Last week I was offered the unprecedented opportunity to hitch a ride on a friend’s private jet heading to Seattle. My response was “hell yeah, count me in!” It was quite luxurious, but I’m afraid it sort of ruined me for regular commercial air travel.
Mr. Hubman dropped me off at the friend’s house to ride with him and his girlfriend to the local private airport. Holy Cow, this guy in full driver gear including a chauffer’s hat shows up in a limo, loads our bags in the car, held our hand while we entered the vehicle and delivers us to the tarmac right at the foot of the stairs to the plane.
Then another bevy of men surrounded us, helped us out of the car and escorted us onto the plane. Some of them took our baggage out of the car and loaded it directly into the cargo hold of the plane. We didn’t have to lift a finger. The jet was an eight seater which consisted of 8 leather captain’s chairs, which swiveled so we could sit around and face each other like we were in a living room just hanging out.
We did not have to haul our luggage into the airport, stand in line for an hour to check bags, stand in line for another hour just to get violated by overzealous TSA scrutiny or any of the other facts of life when flying via commercial transportation. From the time we entered the airport until the time we were in the air was a grand total of 15 minutes.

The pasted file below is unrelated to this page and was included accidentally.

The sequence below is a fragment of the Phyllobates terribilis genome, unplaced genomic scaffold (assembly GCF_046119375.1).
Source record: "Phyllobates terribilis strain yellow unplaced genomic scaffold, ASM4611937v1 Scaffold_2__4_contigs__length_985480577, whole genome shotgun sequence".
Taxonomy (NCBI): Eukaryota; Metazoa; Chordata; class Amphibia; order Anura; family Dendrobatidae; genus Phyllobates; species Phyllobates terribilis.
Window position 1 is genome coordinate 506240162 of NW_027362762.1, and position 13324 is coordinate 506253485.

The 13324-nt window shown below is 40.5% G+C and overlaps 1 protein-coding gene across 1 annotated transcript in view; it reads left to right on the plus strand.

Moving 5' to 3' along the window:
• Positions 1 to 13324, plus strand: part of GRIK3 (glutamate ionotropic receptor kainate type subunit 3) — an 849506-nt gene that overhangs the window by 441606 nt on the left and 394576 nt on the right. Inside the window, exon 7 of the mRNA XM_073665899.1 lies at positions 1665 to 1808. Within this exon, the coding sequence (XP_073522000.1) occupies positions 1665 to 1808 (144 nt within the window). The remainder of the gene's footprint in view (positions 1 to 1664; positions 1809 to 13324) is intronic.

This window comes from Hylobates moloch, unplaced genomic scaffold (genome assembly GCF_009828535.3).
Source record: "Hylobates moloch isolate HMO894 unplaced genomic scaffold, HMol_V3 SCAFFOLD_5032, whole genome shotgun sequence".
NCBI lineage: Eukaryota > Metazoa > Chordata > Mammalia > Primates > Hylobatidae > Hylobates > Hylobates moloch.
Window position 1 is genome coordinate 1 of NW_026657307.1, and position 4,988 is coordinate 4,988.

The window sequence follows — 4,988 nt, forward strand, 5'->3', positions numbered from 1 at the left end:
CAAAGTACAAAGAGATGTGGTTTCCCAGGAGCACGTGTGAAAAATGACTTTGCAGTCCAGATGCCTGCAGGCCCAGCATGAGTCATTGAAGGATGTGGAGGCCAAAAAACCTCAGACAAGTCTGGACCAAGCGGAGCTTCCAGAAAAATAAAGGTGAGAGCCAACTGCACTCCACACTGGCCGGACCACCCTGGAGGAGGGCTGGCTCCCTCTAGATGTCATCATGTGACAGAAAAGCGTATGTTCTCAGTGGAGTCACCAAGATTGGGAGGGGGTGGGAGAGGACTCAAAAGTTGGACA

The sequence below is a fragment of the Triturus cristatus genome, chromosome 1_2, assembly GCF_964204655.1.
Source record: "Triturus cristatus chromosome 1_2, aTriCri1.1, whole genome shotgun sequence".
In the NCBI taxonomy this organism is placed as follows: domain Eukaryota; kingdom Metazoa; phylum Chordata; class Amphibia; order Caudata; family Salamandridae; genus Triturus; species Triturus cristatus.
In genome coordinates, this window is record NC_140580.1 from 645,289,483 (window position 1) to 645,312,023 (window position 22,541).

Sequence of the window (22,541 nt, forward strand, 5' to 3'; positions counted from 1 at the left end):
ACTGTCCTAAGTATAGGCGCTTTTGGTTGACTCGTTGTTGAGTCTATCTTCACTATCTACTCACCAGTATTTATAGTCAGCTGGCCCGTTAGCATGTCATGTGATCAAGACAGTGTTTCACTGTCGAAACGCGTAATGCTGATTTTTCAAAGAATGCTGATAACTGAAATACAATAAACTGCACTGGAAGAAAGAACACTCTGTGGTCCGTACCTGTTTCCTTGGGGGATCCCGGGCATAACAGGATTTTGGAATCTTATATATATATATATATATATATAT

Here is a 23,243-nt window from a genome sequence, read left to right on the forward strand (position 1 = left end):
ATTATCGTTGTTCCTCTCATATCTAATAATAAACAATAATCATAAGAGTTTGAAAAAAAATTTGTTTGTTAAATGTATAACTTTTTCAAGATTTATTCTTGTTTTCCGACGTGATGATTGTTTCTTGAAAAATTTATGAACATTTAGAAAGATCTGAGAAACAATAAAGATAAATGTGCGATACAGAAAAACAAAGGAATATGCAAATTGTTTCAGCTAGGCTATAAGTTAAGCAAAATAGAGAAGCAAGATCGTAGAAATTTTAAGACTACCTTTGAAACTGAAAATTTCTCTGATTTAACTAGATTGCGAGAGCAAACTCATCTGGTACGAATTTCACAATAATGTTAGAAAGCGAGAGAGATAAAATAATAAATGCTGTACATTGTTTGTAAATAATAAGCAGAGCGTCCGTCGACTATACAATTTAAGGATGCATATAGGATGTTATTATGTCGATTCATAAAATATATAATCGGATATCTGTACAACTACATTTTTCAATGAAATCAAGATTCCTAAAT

As I sat there sipping wine and enjoying cheese, crackers and fruit, I thought “I could get used to this. What a life.” This is probably not going to be a regular part of my life, but I sure enjoyed every minute of it while we were traveling.
When we took off it wasn’t like a commercial plane where the plane lumbers, rattles and lurches its way up into the air and takes 30 minutes to get to a cruising altitude. This jet took off and went straight up. It was a good thing we were wearing a 3 point harness instead of the usual pitiful excuse for a seat-belt. In about 5 minutes we were up at a cruising altitude of somewhere above 40,000 feet, which is well above commercial air traffic.
Being up that high there is pretty much no turbulence at all. The little monitor that the copilot set up for us indicated that we were traveling at almost 600 mph, which equates to .88 of Mach speed. It was an interesting tidbit of knowledge to know that we were almost at the sound barrier. I was tempted to yell “faster, faster!”
The trip to Seattle took less than 3 hours as opposed to the 8 hours it took me to get home yesterday via Southwest Airlines, with a plane delay and a layover in Albuquerque, New Mexico – an airport which apparently rolls up the sidewalks at 8:00 pm. There was nothing open except a tiny bar where they were announcing last call. I grabbed a quickie gin and tonic before the final leg of the trip.
So I’m spoiled now to commercial flying, but so what? I’m not going to pass up an opportunity to do something that may be a once in a life time event just because it may never happen to me again. That would just be downright silly.